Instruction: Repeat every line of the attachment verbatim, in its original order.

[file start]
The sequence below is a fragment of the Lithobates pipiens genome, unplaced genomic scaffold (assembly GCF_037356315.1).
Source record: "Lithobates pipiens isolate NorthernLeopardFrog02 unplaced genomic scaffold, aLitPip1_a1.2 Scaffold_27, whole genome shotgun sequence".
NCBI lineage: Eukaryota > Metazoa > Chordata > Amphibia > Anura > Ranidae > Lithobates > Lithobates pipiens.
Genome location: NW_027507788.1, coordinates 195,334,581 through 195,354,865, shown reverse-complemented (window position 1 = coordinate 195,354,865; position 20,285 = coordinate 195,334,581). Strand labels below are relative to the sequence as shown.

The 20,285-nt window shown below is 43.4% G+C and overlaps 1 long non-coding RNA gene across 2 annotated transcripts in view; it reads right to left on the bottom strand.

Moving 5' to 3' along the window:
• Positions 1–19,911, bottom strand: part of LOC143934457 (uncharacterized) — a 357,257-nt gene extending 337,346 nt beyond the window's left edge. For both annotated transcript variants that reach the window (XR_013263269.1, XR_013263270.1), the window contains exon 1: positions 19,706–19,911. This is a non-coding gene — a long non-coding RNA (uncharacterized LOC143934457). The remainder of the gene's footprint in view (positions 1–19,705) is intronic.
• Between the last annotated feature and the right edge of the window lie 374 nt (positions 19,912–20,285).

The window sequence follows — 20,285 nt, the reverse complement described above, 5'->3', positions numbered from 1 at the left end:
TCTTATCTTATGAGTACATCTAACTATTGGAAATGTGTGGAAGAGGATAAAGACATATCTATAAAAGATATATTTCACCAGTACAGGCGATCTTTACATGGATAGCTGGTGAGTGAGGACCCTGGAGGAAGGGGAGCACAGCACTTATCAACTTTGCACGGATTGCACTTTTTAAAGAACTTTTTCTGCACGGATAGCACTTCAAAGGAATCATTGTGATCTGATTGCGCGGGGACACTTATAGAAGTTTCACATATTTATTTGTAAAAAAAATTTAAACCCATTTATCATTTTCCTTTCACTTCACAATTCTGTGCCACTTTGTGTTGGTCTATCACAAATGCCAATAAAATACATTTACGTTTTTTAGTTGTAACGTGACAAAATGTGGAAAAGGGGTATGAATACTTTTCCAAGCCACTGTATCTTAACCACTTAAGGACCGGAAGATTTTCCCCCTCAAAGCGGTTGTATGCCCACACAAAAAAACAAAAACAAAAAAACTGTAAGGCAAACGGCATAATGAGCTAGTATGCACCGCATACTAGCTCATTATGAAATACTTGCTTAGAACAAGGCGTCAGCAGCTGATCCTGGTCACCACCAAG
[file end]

The sequence below is a fragment of the Lithobates pipiens genome, unplaced genomic scaffold (assembly GCF_037356315.1).
Source record: "Lithobates pipiens isolate NorthernLeopardFrog02 unplaced genomic scaffold, aLitPip1_a1.2 Scaffold_27, whole genome shotgun sequence".
NCBI lineage: Eukaryota > Metazoa > Chordata > Amphibia > Anura > Ranidae > Lithobates > Lithobates pipiens.
Genome location: NW_027507788.1, coordinates 195,334,581 through 195,354,865, shown reverse-complemented (window position 1 = coordinate 195,354,865; position 20,285 = coordinate 195,334,581). Strand labels below are relative to the sequence as shown.

The 20,285-nt window shown below is 43.4% G+C and overlaps 1 long non-coding RNA gene across 2 annotated transcripts in view; it reads right to left on the bottom strand.

Moving 5' to 3' along the window:
• Positions 1–19,911, bottom strand: part of LOC143934457 (uncharacterized) — a 357,257-nt gene extending 337,346 nt beyond the window's left edge. For both annotated transcript variants that reach the window (XR_013263269.1, XR_013263270.1), the window contains exon 1: positions 19,706–19,911. This is a non-coding gene — a long non-coding RNA (uncharacterized LOC143934457). The remainder of the gene's footprint in view (positions 1–19,705) is intronic.
• Between the last annotated feature and the right edge of the window lie 374 nt (positions 19,912–20,285).

The window sequence follows — 20,285 nt, the reverse complement described above, 5'->3', positions numbered from 1 at the left end:
TCTTATCTTATGAGTACATCTAACTATTGGAAATGTGTGGAAGAGGATAAAGACATATCTATAAAAGATATATTTCACCAGTACAGGCGATCTTTACATGGATAGCTGGTGAGTGAGGACCCTGGAGGAAGGGGAGCACAGCACTTATCAACTTTGCACGGATTGCACTTTTTAAAGAACTTTTTCTGCACGGATAGCACTTCAAAGGAATCATTGTGATCTGATTGCGCGGGGACACTTATAGAAGTTTCACATATTTATTTGTAAAAAAAATTTAAACCCATTTATCATTTTCCTTTCACTTCACAATTCTGTGCCACTTTGTGTTGGTCTATCACAAATGCCAATAAAATACATTTACGTTTTTTAGTTGTAACGTGACAAAATGTGGAAAAGGGGTATGAATACTTTTCCAAGCCACTGTATCTTAACCACTTAAGGACCGGAAGATTTTCCCCCTCAAAGCGGTTGTATGCCCACACAAAAAAACAAAAACAAAAAAACTGTAAGGCAAACGGCATAATGAGCTAGTATGCACCGCATACTAGCTCATTATGAAATACTTGCTTAGAACAAGGCGTCAGCAGCTGATCCTGGTCACCACCAAG